Volkswagen's example offers up a useful lesson in managing a troublesome hierarchy.
Volkswagen and others may have been hamstrung by a low opinion of indifferent car buyers.
If we even can't secure reliable data on car emissions then environmental regulators throughout the world are in trouble.
An obsession with metrics has led to a business culture in many industries that is more concerned with meeting targets than the wider good the measure was intended to represent.
It used to be outside actors like NGOs and governments that forced companies to be environmentally friendly. But some are building their brand on their CSR.
For business ethics to be effective they must be pushed onto corporations against their will. Business ethics is democratic, not corporate.
Australia and New Zealand have unique legislative regimes protecting consumers, which differ from almost every other affected country.
Why do companies devote so much energy to ingenuity that causes harm?
Computers control much of an engine's performance these days. And it's surprisingly easy to tweak the software to bypass emissions controls, as done by Volkswagen.
Many professionals risk the wrath of their governing body if they act against any code of ethics. But not so the IT industry. Is it time for that to change?
Volkswagen's command and control approach has not helped its global response to the emissions scandal, with Australian customers left waiting for more than two weeks.
The VW emissions scandal is an opportunity to forge ahead with fuel cell technology for cars.
The VW emissions scandal gives governments every right to increase their supervisory role beyond regulation and to involve themselves to a much larger degree in economic activity.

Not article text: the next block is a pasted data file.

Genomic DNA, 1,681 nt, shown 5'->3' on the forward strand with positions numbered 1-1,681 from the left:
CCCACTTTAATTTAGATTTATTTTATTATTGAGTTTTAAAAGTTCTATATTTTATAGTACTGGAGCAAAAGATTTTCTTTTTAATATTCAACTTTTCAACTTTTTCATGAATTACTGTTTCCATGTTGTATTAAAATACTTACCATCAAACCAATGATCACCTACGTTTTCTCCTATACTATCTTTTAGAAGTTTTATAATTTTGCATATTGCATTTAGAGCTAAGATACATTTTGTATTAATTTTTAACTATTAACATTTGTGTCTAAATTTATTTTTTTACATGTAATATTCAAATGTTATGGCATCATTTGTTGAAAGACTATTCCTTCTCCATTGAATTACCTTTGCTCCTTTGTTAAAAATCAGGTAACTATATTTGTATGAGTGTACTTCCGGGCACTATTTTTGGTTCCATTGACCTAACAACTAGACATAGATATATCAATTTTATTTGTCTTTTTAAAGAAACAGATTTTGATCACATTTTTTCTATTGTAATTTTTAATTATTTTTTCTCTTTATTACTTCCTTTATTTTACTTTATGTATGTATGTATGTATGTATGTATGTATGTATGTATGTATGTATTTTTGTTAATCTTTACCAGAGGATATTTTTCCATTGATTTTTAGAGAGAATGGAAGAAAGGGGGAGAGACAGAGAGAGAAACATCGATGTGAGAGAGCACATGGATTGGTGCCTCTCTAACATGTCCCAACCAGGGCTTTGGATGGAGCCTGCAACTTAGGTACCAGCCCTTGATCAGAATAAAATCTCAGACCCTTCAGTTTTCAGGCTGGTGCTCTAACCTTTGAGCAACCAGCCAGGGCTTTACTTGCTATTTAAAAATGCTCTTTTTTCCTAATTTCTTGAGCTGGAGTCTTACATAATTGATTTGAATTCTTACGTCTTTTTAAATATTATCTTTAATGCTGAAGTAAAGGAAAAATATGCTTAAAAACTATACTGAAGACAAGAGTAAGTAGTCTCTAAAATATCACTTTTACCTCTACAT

Governments are just as much to blame when it comes to letting car manufacturers get away with dodging regulation requirements, as the companies themselves.
Australia is literally years behind European and US vehicle emissions standards, allowing car-makers to sell more polluting cars.
It's likely that many people knew Volkswagen was cheating on emissions tests, including the engineers who built the 'defeat device'. But why did no-one at the car maker blow the whistle?
Why would anyone accept that corporations could possibly be responsible and ethical in the first place?
Volkswagen's emissions cheat didn't just anger owners and regulators; the cost to human health from violating air quality rules exceeds US$100 million.
Volkswagen's emissions deception and a case of alleged price-gouging around pharmaceuticals are part of a troubling trend of businesspeople who operate with little regard for ethics.
The impact of Volkswagen's deceit will spread far beyond its German headquarters. Customers and suppliers will face losses just as steep or steeper.